Monday, August 27, 2012

Yellowtooth - Disgust (2012)

While I can't vouch that the band has adopted the most unique style in the history of sludge and doom, Indiana's Yellowtooth truly knows how to kick off an album with a mix of hilarity and crushing riffs that smash you mightily on the jaw, extracting the two teeth that they've placed in their logo. A relatively new band with a few demos to their name prior to this debut full-length, the ranks here nonetheless boast a number of old schoolers, most notably bassist/vocalist Peter Clemens who you've possibly heard in some other US acts like Invasion, Skullview and Nocturnal Torment. Stylistically and thematically, though, this is a pretty far cry from those other projects, more of a crude knuckle sandwich of beer swigging, bong hitting brutality borne of a simpler, stoner rock foundation.

Once the opening sample cedes to the massive, lumbering riffs of "Wizard Dust" you get a nice taste of the band's straight forward songwriting. The guitar patterns have a bit of an old school 70s rock feel to them, maybe something like Down or Black Label Society might pen, albeit more swollen and sinister in both intent and doomed delivery. The molasses-thick bass is just as prevalent as the guitar, both so enormous that at times they seem to almost drown a few of the drums, but what I found most impressive here was the use of the more filtered, gruff death metal style vocals. When the Neanderthal inflection collides with the weight of those chugging or grooving rhythms, it's like some unholy union of old Godflesh with the Black Keys, perhaps the most innovative component of this entire disc. They seem to draw more on the death metal influences of some of his other works, or perhaps their death & roll forebears like Entombed, than the nihilistic rasping or agony you'd expect out of a group like Bongzilla or Eyehategod, but the results are just as heavy.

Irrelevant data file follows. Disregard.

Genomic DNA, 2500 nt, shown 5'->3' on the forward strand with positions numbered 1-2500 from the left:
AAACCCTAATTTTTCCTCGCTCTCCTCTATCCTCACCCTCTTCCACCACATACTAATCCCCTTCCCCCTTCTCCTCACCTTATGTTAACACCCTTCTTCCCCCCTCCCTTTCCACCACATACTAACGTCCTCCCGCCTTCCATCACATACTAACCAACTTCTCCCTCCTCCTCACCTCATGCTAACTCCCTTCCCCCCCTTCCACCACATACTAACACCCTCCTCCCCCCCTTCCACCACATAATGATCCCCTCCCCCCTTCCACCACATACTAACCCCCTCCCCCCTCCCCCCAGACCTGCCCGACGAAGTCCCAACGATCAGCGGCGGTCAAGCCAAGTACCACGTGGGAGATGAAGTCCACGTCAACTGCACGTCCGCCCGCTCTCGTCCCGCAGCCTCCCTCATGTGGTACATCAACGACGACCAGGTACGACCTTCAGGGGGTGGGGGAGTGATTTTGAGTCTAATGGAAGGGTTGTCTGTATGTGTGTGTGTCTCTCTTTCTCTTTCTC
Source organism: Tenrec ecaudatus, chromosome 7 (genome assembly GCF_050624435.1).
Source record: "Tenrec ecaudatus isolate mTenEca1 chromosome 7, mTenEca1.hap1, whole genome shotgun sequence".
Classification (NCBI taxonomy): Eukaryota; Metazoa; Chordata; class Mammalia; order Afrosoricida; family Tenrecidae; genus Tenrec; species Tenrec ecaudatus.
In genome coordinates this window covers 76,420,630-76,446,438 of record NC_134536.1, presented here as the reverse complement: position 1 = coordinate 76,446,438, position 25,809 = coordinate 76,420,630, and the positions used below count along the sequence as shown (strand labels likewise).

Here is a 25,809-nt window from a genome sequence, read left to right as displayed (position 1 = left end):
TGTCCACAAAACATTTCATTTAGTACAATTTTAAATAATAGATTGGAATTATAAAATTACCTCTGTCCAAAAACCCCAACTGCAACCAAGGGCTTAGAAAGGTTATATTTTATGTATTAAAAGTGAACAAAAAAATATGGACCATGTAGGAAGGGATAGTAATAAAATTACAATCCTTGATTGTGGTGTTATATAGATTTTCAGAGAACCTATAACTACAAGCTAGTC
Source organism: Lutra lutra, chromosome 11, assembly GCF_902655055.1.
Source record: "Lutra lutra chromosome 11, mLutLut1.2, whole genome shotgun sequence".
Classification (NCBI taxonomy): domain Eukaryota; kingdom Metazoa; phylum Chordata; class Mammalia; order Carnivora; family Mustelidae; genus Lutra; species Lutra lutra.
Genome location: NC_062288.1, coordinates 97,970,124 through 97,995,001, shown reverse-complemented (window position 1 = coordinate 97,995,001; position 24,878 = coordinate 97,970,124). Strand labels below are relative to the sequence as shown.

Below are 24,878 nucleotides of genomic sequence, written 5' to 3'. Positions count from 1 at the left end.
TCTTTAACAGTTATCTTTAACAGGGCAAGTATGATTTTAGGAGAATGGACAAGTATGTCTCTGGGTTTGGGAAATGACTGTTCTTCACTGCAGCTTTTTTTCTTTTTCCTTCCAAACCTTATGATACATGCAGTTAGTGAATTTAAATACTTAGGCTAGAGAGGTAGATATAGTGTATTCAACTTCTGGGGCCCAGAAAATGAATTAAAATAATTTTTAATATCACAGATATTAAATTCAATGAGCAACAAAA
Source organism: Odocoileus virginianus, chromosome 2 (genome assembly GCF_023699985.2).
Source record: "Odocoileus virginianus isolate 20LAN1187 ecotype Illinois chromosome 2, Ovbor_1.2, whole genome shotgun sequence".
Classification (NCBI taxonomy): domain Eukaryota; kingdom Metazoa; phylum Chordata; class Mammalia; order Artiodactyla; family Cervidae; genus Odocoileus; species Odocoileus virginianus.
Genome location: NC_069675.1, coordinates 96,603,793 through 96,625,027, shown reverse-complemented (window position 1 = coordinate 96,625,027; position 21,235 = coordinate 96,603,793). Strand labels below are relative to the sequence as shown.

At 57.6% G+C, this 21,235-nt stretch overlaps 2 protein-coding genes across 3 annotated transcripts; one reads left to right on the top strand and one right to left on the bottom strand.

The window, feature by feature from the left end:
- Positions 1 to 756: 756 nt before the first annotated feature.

A lot of the riff progressions remind one of usual suspects like Sabbath, Cathedral, Orange Goblin, or Trouble, often pretty minimalistic and predictable, but there's enough of a wailing verve and bluesy authenticity to them that the listener's still going to be slowly banging his head through "John Wilkes Booth" or "Prophetic Ramblings". Even though most of the 4-5 minute tunes only have a few dominant riffs, they are spun out with enough variation that they never feel tired or repetitious. Grueling, slower paced sequences are set against the more up-tempo barroom bravado, and Disgust feels pretty fresh and developed overall, though there are a handful of throwaway riffs. The raucous mix of the album is heavily guitar-oriented, and I wouldn't have minded a bit more cranking on the drums to balance it out. Also, the vocals, while themselves adequately churning and aggressive, would not suffer from more of a dynamic range. Otherwise, Yellowtooth has itself a decently fun debut here. The trio is well aware of its parameters, functions effectively within them, and has fun doing so. More than a few black eyes are just waiting to happen to this album.

Verdict: Win [7.25/10]

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